Adrianna Franch was back, this time


There are multiple teams in the NWSL for whom Britt Eckerstorm, Portland’s backup goalkeeper, would be an upgrade in the starting XI, but unfortunately for the former Penn State Nittany Lion, she just happens to be on the same team as the best goalkeeper in U.S. soccer. On Sunday, Franch showed why the difference between her and her teammate (who played in the May game) could prove a key factor if the Thorns face the Courage once more.


On both North Carolina goals, Franch was left in near-impossible positions, but the hosts’ halftime lead would have been larger were it not for the `keeper’s quick reflects in stopping a close-range, 41st minute deflection from McCall Zerboni.

On that play, just as she did in the 65th minute, when she came up big on a Mewis shot, Franch got up quickly and put herself in position to contest the rebound. Both times, North Carolina was prevented from adding to their lead, just as they were in the 70th minute, when Franch’s positioning left her in the perfect spot to catch Abby Erceg’s header from six yards out.


“AD Franch, holy [cow],” Parsons said in the minutes after Sunday’s match. “Someone can drive the bandwagon, I’ll be up front for however long we need to drive. World class. Straight back in. Hasn’t played in over three weeks. Not much training because of the rhythm of the [Tournament of Nations], then she plays like that. Distribution was outstanding. Her hands in goal were fantastic. Dominant with crosses. Just continues to prove she’s the best in the league.”


The chances Franch stopped are part of the reason why many will see the Courage as having dominated Sunday’s game, and in a sense, those people aren’t wrong. Goalkeepers defy tactics, one-on-one battles, or chances created, and as such, are often left out of the final calculus when run of play is discussed.


But the Thorns do have Adrianna Franch, and in all likelihood, they will have her come the postseason, should the team get there. Unless Franch suddenly becomes a normal goalkeeper, she’ll be a huge part of a potential title showdown.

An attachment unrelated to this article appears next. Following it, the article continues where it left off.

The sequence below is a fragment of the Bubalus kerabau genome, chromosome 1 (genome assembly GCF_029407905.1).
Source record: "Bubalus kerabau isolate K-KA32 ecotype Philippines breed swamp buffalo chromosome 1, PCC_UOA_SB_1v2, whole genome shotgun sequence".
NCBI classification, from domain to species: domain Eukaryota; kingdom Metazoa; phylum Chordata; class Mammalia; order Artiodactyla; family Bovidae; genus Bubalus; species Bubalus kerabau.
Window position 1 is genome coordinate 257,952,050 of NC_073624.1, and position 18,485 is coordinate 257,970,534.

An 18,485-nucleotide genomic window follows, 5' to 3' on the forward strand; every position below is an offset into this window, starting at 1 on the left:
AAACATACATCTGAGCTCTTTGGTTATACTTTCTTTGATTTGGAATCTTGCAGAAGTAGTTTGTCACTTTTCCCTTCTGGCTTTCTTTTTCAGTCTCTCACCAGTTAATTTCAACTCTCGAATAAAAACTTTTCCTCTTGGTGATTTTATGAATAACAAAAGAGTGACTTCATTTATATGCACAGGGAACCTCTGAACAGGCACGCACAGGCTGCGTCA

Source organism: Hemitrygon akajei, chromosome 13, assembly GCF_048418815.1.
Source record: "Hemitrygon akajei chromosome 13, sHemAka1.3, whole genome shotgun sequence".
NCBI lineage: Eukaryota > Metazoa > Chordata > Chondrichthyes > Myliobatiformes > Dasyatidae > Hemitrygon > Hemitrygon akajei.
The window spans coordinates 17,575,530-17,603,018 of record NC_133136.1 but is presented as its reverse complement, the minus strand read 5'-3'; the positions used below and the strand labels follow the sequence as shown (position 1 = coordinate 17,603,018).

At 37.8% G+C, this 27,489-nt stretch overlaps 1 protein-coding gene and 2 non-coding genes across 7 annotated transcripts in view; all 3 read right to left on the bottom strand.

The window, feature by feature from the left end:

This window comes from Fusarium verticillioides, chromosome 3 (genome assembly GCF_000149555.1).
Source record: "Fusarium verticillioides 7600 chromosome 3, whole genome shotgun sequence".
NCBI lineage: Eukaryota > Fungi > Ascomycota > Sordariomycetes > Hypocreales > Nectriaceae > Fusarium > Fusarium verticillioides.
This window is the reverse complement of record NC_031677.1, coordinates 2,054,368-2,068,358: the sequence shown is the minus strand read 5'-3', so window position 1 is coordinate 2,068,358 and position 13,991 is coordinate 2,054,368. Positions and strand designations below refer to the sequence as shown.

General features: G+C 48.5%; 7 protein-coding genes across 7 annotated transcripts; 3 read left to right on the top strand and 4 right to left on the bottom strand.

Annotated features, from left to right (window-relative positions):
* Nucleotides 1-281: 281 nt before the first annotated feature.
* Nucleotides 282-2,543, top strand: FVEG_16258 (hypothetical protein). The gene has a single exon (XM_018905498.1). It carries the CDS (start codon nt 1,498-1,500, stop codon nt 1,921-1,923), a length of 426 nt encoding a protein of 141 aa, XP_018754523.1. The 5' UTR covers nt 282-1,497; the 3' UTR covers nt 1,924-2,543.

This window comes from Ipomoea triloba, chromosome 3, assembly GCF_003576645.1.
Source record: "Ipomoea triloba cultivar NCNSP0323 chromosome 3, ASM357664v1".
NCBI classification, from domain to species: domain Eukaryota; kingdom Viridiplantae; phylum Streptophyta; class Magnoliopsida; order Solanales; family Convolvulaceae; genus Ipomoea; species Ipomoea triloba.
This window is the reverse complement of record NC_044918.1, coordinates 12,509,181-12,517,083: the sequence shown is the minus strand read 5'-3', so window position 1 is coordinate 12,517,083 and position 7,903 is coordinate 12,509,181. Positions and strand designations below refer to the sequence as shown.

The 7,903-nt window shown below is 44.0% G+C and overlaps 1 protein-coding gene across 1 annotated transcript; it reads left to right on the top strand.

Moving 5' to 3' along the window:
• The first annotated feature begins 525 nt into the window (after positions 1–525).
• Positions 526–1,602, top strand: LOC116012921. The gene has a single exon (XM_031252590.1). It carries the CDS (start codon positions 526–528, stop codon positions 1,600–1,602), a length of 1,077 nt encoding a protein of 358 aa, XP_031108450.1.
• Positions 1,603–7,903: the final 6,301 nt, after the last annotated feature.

Composure + Physicality = Show of Mentality


No matter who faces North Carolina in the postseason, composure is going to be key to maintaining any chance to upset them. To opponents, the speed and physicality of the Courage can feel unrelenting, with any moment of lost focus potentially sparking an avalanche of goals.


The Thorns experienced that in May when they conceded the second, third and fourth goals of the game within a span of seven minutes. A similar landslide nearly undermined Sunday’s game, with both of North Carolina’s goals coming with eight minutes of the halftime whistle. But in between those scores, the Thorns were able to deal with any momentum the Courage threatened to muster, reestablishing their place in the game within five minutes of Carolina’s 37th-minute opener. Only a defensive breakdown on what should have been an innocuous, 45th minute clearance allowed the home side to double their lead before intermission.


Unlike the May 30 game, though, the Thorns stayed within striking distance, and come the end of the game, the somewhat even-footing that characterized much of the first half had been restored. The Courage were still racking up low-impact shots. The Thorns were still trying to play an extra ball. It was the Carolina-Portland dynamic we’ve all come to know and love.


Part of that, though, was the exasperated look on Zerboni’s face amid the physicality of the battle.

Inside PTFC | Boureille, Franch and the changes that are inching Portland closer to the Courage -

Under normal circumstances, the intensity of players like Zerboni, as well as O’Sullivan, fullback Merritt Mathias and others, leaves other teams overmatched. To the chagrin of many in the league, the Thorns are able to match the Courage blow for blow, with the strength of players like Horan, Sinclair, Emily Sonnett and, now, Caitlin Foord able to equalize one of North Carolina’s greatest advantages.


To the Courage’s frustration, the Thorns carried that fight well into the second half, and while that fight didn’t translate to the scoreboard, it was emblematic of what the rivalry between the squads has become. It’s part of what makes that 4-1 win in May so remarkable – that one side could do that to the other – and, ultimately, it is a dynamic that might cast that blowout as aberrational.


Even on a day when North Carolina got a number of strong individual performances and showed why they may be the best team the NWSL’s ever known, they still left that field, their home field, only one goal up on the Thorns. And within those 90 minutes that clinched the Courage’s second trophy in as many years, there were reasons to think that, should the teams meet for a fourth time come September, the result could be even closer.